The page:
- Page 1 Olympus µ 720SW – Rugged Digital Camera
- Page 2 Olympus µ 720SW
- Page 3 Olympus µ 720SW
- Page 4 Feature Table
- Page 5 Test Shots – Full Res Crops
- Page 6 Test Shots – Exposure Evaluation
- Page 7 Test Shots – Exposure Evaluation
- Page 8 Test Shots – Exposure Evaluation
My most serious reservations however concern the camera’s battery duration. It is powered by a relatively puny 740mAh lithium ion cell. On a full charge I was only able to take around 100 pictures over a three day period, mostly without the flash, before the battery ran out. For a product that is aimed mainly at travellers and holidaymakers this is a serious flaw.
The mju 720SW sports yet another new menu system, the third that I’ve seen from Olympus in as many years. Sadly like all the previous ones it still isn’t any good, and I found the camera to be slow and difficult to operate, despite its apparent simplicity. It has only a program or auto mode, movie mode and a selection of 24 scene modes, however these have a separate button and cannot be activated directly from the menu. Why not? Anyway many of them are superfluous. Do you really need a separate scene mode for shooting eBay auction shots, or one for photographing through glass? Is the Landscape mode significantly different from the Landscape & Portrait mode? How does Portrait mode differ from Self-portrait mode? If one mode does exactly the same as another, it will merely confuse the user to have more than necessary. The separate function menu only adds to the confusion, and the “anti-shake” function merely increases the ISO setting.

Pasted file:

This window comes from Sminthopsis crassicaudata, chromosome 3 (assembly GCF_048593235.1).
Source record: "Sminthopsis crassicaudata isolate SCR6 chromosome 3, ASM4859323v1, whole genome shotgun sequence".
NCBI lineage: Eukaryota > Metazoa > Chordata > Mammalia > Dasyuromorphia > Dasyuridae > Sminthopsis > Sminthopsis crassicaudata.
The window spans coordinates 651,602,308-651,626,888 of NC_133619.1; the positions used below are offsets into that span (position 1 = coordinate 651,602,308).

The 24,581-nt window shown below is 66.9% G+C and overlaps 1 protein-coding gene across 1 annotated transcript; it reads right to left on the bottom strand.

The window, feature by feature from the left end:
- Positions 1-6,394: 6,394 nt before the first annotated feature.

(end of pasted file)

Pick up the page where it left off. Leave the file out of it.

I also found image quality to be lower than I had expected, especially considering the excellent results I’ve had from previous mju series cameras. The lens is slower than on previous models, and is distinctly soft toward the edges of the frame, especially at the wide angle setting where there is also appreciable barrel distortion. Images look over-processed, and even in bright sunlight and at ISO 100 there is visible noise and colour speckling, although oddly high ISO performance is comparatively good.
Shooting in HQ (high quality) mode, there are visible compression artefacts, not surprising considering that the recorded files are only 1.5MB in size – very small for a 7MP image. All in all, a big disappointment.
Despite its tough-guy credentials and the excellent reputation of its predecessors, the mju 720SW is a rather disappointing camera. Limited battery life, poor image quality and a confusing control system spoil what could have been the perfect travel and adventure camera.